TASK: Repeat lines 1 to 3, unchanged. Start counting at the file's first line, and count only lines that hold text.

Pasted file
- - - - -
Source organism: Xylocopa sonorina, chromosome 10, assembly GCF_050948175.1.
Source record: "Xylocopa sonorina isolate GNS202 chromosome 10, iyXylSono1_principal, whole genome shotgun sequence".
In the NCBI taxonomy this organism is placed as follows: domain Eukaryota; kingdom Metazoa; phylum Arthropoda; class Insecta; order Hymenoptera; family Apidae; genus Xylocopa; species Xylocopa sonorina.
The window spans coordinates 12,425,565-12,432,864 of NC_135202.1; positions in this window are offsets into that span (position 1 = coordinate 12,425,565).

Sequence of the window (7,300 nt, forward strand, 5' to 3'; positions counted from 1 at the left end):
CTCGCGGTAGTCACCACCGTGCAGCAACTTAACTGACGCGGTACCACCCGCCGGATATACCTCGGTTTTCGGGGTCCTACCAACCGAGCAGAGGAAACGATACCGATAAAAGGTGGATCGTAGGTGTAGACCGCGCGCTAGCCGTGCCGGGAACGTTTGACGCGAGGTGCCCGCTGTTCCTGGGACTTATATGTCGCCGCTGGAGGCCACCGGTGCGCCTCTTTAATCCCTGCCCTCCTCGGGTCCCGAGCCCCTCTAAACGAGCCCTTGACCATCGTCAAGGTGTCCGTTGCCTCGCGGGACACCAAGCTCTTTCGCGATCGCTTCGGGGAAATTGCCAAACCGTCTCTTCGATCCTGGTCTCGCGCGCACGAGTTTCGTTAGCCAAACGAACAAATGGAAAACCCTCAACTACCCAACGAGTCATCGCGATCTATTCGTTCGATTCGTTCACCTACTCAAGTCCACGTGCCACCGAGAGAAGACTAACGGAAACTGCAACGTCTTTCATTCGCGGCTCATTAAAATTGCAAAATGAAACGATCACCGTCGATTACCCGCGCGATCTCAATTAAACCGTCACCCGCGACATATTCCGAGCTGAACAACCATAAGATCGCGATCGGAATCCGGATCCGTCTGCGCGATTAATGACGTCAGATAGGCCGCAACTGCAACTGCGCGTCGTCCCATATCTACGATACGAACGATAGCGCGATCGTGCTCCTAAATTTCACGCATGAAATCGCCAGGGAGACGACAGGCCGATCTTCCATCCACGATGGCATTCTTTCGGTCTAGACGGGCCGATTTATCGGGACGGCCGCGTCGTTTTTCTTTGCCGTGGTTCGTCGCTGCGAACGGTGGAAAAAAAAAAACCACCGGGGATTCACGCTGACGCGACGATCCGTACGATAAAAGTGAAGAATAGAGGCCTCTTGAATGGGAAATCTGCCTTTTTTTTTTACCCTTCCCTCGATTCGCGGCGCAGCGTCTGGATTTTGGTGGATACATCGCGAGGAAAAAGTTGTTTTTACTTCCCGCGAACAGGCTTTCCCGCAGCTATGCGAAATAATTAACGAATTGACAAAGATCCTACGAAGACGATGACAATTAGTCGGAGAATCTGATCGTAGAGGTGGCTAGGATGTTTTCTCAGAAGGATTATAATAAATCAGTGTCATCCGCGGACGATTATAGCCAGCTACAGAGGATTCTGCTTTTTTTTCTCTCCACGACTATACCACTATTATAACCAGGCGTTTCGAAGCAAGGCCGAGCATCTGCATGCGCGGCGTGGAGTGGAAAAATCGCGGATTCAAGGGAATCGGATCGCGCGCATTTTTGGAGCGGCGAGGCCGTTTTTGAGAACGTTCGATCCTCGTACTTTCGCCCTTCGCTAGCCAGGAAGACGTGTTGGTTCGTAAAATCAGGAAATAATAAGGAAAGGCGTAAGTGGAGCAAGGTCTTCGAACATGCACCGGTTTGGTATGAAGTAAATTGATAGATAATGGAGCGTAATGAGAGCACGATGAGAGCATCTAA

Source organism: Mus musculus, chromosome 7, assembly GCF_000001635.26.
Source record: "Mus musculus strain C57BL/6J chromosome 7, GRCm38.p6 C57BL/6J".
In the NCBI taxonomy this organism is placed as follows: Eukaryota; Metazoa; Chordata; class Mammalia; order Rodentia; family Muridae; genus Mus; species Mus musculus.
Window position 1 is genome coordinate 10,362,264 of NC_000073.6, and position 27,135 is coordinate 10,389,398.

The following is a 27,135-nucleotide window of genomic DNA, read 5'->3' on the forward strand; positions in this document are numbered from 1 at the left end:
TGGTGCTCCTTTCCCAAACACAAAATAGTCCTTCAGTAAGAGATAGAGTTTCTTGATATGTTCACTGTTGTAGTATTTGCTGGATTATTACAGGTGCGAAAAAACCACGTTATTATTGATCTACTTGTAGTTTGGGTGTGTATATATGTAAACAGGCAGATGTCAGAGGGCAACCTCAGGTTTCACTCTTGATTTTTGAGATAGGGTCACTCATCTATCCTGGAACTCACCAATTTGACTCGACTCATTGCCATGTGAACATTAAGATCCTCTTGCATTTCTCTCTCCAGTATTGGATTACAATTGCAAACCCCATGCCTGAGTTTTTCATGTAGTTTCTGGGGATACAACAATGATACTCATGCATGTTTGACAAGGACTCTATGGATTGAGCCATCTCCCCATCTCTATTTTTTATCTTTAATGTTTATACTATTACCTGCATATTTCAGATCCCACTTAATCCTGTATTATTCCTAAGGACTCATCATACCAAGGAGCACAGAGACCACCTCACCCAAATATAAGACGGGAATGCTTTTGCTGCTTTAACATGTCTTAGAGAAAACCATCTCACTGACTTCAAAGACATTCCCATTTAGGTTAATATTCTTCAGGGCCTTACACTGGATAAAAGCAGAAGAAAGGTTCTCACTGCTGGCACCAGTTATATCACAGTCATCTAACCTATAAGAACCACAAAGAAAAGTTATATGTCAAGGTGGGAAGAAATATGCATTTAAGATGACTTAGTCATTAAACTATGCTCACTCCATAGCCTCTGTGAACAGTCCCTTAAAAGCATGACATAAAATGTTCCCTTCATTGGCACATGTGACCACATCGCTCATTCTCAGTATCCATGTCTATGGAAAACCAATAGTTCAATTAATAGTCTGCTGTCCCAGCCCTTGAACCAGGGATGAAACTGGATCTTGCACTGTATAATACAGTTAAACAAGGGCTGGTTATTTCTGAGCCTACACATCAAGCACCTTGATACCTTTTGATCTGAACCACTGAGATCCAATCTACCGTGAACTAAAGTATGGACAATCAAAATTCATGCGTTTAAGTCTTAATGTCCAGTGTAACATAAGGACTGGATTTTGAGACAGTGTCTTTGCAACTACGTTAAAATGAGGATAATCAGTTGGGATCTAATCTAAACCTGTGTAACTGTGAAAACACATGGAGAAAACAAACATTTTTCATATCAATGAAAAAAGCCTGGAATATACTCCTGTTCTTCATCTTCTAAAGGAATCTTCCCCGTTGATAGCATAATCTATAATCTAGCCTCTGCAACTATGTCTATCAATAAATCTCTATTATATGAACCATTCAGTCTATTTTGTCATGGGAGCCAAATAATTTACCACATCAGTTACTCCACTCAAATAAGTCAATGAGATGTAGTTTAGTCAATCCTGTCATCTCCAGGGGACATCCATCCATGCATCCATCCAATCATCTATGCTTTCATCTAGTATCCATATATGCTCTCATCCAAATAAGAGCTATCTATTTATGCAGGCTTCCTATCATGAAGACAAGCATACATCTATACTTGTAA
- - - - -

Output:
Source organism: Xylocopa sonorina, chromosome 10, assembly GCF_050948175.1.
Source record: "Xylocopa sonorina isolate GNS202 chromosome 10, iyXylSono1_principal, whole genome shotgun sequence".
In the NCBI taxonomy this organism is placed as follows: domain Eukaryota; kingdom Metazoa; phylum Arthropoda; class Insecta; order Hymenoptera; family Apidae; genus Xylocopa; species Xylocopa sonorina.